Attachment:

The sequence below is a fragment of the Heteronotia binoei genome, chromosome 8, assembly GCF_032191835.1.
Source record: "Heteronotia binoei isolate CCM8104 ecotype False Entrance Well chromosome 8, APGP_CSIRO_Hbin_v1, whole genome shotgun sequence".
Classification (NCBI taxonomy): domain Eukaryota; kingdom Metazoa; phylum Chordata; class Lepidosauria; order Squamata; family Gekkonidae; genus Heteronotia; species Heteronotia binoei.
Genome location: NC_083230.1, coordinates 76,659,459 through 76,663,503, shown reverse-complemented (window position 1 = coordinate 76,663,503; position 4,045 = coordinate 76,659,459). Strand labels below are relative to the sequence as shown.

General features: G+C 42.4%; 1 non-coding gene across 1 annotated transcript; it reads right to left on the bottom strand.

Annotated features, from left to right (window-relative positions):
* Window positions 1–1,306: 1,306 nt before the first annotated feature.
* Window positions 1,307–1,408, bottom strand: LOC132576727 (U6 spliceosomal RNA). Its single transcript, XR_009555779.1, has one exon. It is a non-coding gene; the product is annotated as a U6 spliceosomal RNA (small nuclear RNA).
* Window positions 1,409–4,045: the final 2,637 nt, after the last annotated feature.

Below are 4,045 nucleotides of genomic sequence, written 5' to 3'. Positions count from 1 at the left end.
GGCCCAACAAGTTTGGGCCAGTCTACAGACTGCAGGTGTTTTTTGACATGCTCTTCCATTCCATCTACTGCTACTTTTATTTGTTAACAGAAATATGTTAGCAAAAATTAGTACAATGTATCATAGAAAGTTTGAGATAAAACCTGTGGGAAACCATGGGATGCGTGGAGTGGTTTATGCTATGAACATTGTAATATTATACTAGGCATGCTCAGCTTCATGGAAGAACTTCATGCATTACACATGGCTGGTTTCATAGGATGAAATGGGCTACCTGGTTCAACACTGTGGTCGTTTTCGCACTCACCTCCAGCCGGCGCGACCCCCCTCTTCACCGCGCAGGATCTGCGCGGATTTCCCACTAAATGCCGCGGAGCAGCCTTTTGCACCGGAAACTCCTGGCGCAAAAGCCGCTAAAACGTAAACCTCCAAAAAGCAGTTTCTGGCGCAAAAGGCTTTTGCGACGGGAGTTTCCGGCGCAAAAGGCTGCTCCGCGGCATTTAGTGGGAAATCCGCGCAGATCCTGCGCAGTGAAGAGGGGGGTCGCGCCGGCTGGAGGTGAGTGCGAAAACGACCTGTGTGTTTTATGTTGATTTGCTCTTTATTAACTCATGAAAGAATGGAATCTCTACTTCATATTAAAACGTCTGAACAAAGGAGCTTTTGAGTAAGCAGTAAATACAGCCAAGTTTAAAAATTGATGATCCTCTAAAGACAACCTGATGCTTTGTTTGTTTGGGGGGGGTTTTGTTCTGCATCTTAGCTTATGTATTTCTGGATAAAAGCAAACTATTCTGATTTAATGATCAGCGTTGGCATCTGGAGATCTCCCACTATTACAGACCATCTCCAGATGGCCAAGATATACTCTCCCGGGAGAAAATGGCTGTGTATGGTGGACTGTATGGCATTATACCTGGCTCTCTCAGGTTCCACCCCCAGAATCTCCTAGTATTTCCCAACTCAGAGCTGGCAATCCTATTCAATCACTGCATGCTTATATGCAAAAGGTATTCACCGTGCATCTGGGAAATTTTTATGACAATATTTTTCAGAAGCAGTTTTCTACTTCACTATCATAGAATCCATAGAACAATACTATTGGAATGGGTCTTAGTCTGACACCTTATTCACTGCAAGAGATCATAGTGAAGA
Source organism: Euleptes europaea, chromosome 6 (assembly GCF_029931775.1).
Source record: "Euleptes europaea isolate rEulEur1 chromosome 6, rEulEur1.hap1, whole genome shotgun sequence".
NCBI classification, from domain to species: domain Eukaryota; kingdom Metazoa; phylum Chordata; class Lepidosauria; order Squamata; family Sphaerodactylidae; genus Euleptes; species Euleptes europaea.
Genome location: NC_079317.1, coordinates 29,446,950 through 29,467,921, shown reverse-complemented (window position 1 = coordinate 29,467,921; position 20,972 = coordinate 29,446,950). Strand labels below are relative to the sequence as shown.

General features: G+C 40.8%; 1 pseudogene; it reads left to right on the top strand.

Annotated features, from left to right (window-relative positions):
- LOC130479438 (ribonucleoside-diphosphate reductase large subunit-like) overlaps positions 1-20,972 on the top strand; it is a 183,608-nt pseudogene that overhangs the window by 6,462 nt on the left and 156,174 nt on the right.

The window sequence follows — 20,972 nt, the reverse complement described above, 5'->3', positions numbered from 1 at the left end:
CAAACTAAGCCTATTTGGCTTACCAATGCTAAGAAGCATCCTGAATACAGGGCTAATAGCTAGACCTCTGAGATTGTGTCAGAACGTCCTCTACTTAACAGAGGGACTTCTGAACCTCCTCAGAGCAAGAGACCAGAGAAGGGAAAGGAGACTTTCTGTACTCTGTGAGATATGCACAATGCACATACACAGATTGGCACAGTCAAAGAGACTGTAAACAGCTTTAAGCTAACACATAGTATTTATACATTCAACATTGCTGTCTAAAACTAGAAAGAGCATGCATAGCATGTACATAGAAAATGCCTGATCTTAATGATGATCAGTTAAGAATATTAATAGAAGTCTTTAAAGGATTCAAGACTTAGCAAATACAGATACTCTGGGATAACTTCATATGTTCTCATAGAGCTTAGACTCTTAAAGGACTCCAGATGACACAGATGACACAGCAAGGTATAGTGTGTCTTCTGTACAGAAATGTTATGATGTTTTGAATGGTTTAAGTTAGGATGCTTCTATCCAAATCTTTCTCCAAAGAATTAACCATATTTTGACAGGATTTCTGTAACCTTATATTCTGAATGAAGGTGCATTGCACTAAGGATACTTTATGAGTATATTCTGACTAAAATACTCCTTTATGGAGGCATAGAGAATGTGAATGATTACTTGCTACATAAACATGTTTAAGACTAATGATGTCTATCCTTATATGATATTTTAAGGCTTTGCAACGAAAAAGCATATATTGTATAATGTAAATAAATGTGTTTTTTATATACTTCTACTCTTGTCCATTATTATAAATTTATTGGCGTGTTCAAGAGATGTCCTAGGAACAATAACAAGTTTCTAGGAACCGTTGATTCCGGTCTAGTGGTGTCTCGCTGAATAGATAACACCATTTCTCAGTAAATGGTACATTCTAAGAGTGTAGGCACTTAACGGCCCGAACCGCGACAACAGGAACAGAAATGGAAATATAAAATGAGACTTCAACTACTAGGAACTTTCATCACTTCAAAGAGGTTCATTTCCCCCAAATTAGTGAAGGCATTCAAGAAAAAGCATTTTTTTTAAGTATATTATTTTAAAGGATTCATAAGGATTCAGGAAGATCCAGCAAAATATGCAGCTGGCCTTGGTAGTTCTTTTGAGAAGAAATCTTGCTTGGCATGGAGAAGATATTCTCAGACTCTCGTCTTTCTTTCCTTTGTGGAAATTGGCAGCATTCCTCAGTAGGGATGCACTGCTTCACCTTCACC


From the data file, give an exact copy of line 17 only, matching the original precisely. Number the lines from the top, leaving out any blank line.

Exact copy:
Annotated features, from left to right (window-relative positions):